Even if they can’t gather for services, spiritual leaders across Berkshire County are tending to their congregants in the anxious era of the COVID-19 outbreak.
With daily life in Berkshire County in an eerie state of suspension due to the closure of businesses and schools, clergypeople across the region are thinking about how they can best be of service.
“I think it’s just the raw uncertainty of it all that is really the most difficult thing for people to wrap their minds around, and I think what we’re doing more than anything else is to say, yeah, what you’re feeling that’s normal – because this is unprecedented," said Erik Karas the rector and pastor of Christ Trinity Church in Sheffield, Massachusetts. “We don’t know from day to day, sometime hour to hour, what news is going to come and what new restrictions and guidelines we’ll hear. We haven’t, unfortunately, gotten a whole lot of great information that’s consistent, and that adds to some of the anxiety.”
Social distancing is transforming congregational life. Karas says Christ Trinity is moving services online and is utilizing conferencing software to continue programming.
“We’re doing our studies – we have a book study going for the season of Lent – we’ll do that via Zoom now," said Karas. "And then we’re just going to try to make sure that people in the congregation, we check up on each other a couple times a week as we’re distancing ourselves from one another and make sure everyone’s OK.”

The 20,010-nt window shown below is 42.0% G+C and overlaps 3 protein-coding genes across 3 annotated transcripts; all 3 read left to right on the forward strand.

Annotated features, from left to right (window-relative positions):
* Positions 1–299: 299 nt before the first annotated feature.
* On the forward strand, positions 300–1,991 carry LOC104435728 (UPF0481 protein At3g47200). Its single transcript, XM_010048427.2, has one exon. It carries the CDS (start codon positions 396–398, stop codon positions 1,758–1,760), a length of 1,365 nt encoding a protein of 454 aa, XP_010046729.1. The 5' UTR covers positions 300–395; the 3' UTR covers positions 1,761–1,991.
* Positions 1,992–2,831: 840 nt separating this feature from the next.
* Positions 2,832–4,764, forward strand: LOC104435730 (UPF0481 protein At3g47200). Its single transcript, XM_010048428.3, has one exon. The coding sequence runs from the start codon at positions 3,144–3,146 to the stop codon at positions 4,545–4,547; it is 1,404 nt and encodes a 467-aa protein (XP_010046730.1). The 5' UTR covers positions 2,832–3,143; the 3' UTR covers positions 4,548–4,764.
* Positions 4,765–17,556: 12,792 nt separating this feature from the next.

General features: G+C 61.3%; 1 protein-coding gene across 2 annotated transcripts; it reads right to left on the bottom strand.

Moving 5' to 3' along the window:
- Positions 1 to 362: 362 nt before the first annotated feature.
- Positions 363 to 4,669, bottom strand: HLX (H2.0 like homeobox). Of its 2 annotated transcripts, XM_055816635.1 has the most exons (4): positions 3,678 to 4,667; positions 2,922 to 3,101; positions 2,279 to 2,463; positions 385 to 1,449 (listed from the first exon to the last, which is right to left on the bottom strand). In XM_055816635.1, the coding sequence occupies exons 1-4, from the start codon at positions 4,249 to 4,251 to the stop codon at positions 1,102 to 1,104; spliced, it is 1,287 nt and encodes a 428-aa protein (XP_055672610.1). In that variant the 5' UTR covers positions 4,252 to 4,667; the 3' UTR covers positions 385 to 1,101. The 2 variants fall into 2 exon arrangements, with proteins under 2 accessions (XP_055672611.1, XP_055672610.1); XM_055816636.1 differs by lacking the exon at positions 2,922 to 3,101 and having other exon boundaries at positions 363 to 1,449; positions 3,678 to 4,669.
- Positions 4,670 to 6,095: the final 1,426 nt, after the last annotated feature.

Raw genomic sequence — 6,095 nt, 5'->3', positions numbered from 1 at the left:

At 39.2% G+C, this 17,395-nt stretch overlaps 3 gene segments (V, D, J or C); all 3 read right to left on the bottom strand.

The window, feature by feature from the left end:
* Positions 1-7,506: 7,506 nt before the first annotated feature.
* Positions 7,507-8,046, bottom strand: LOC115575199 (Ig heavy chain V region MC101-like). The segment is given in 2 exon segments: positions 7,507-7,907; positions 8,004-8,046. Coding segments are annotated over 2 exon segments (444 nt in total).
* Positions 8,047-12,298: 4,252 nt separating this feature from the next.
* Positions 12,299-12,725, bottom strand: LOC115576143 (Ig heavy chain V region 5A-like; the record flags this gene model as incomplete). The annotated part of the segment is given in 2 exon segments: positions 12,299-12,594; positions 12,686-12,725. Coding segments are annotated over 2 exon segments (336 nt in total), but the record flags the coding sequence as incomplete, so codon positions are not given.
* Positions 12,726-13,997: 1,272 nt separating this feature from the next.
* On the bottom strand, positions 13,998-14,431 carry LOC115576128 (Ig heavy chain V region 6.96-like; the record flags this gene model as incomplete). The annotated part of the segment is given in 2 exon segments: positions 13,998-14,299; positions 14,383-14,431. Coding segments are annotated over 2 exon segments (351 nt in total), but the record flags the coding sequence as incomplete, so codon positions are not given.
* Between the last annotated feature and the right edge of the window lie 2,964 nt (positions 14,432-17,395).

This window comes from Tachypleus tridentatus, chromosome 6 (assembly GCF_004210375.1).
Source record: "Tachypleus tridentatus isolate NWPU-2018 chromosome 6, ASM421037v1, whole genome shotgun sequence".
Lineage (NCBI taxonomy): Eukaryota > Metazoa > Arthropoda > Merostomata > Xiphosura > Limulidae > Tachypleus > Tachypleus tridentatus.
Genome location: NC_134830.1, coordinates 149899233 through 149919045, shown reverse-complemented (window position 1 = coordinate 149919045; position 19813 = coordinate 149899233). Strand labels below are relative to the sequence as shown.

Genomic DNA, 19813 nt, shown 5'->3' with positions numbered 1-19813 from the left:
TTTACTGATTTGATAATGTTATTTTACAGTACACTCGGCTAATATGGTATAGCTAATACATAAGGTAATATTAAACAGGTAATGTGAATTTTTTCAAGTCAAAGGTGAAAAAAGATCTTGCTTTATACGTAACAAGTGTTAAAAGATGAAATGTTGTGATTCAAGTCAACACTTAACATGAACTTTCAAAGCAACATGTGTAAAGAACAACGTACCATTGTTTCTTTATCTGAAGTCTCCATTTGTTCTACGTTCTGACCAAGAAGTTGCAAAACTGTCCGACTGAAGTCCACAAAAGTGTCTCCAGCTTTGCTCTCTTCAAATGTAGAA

Karas cited a quote from Ecclesiastes he’s been turning to.
“There’s a time for everything, and one of the lines in that is, there’s a time to embrace and a time to refrain from embracing – and this is a time to refrain from embracing," he told WAMC. "And so that sort of gives a little bit of comfort in that there have been other people who have been in this kind of situation and they have found the other side of it eventually as well, so that gives a little hope.”
Monsignor Michael Schershanovich is pastor of the Roman Catholic Church of St. Joseph’s in downtown Pittsfield.
“The one that comes to mind to me is Jesus saying, ‘I am with you always. Even to the kind of time,’" said Schershanovich. "And I keep telling that to people, over and over, and to pray pslam 23, pslam 22, ‘The lord is my shepard.’”
With the pews empty, Schershanovich and his colleagues in the Berkshire Deanery pray as a unit to end the pandemic at 3 p.m. every day. He makes 20 to 30 calls to congregants a day, and also holds a private mass every day at 4 p.m.
“And then every evening I put something on my Facebook, it’s like a little devotional for the liturgy of the next day, the gospel, reading a little prayer for intercession and asking people just to be safe,” he told WAMC.
“I think the big thing everybody’s looking for is some measure of hope," said Dave Anderson, pastor of the First Baptist Church of North Adams. “There’s a lot of unknown. We don’t know where this is all going, we don’t know how long this is going to last, and people tend to struggle when they feel they have no sense of control over anything.”